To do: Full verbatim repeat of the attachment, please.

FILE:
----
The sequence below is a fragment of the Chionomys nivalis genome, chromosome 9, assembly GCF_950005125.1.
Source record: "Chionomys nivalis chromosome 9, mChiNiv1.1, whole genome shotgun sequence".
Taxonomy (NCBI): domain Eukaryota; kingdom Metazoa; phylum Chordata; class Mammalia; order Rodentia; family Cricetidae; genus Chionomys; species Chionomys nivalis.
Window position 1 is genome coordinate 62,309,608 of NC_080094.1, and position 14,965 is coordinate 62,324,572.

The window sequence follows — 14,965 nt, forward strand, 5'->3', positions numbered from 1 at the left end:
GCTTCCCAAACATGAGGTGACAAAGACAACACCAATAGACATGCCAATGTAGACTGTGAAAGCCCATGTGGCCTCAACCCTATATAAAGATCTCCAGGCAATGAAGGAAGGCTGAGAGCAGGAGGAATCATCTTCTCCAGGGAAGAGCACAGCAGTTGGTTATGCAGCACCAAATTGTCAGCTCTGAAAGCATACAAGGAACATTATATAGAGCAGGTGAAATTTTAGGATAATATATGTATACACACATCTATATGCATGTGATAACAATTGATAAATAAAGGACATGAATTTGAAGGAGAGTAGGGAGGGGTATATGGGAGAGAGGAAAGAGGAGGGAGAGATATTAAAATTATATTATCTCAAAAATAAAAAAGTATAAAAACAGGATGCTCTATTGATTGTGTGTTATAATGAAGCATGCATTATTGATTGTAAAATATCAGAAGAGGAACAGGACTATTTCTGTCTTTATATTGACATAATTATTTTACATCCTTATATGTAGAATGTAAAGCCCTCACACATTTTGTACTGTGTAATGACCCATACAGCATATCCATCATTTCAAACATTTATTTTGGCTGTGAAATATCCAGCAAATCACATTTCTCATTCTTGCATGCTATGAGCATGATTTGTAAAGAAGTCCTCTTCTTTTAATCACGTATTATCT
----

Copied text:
The sequence below is a fragment of the Chionomys nivalis genome, chromosome 9, assembly GCF_950005125.1.
Source record: "Chionomys nivalis chromosome 9, mChiNiv1.1, whole genome shotgun sequence".
Taxonomy (NCBI): domain Eukaryota; kingdom Metazoa; phylum Chordata; class Mammalia; order Rodentia; family Cricetidae; genus Chionomys; species Chionomys nivalis.
Window position 1 is genome coordinate 62,309,608 of NC_080094.1, and position 14,965 is coordinate 62,324,572.

The window sequence follows — 14,965 nt, forward strand, 5'->3', positions numbered from 1 at the left end:
GCTTCCCAAACATGAGGTGACAAAGACAACACCAATAGACATGCCAATGTAGACTGTGAAAGCCCATGTGGCCTCAACCCTATATAAAGATCTCCAGGCAATGAAGGAAGGCTGAGAGCAGGAGGAATCATCTTCTCCAGGGAAGAGCACAGCAGTTGGTTATGCAGCACCAAATTGTCAGCTCTGAAAGCATACAAGGAACATTATATAGAGCAGGTGAAATTTTAGGATAATATATGTATACACACATCTATATGCATGTGATAACAATTGATAAATAAAGGACATGAATTTGAAGGAGAGTAGGGAGGGGTATATGGGAGAGAGGAAAGAGGAGGGAGAGATATTAAAATTATATTATCTCAAAAATAAAAAAGTATAAAAACAGGATGCTCTATTGATTGTGTGTTATAATGAAGCATGCATTATTGATTGTAAAATATCAGAAGAGGAACAGGACTATTTCTGTCTTTATATTGACATAATTATTTTACATCCTTATATGTAGAATGTAAAGCCCTCACACATTTTGTACTGTGTAATGACCCATACAGCATATCCATCATTTCAAACATTTATTTTGGCTGTGAAATATCCAGCAAATCACATTTCTCATTCTTGCATGCTATGAGCATGATTTGTAAAGAAGTCCTCTTCTTTTAATCACGTATTATCT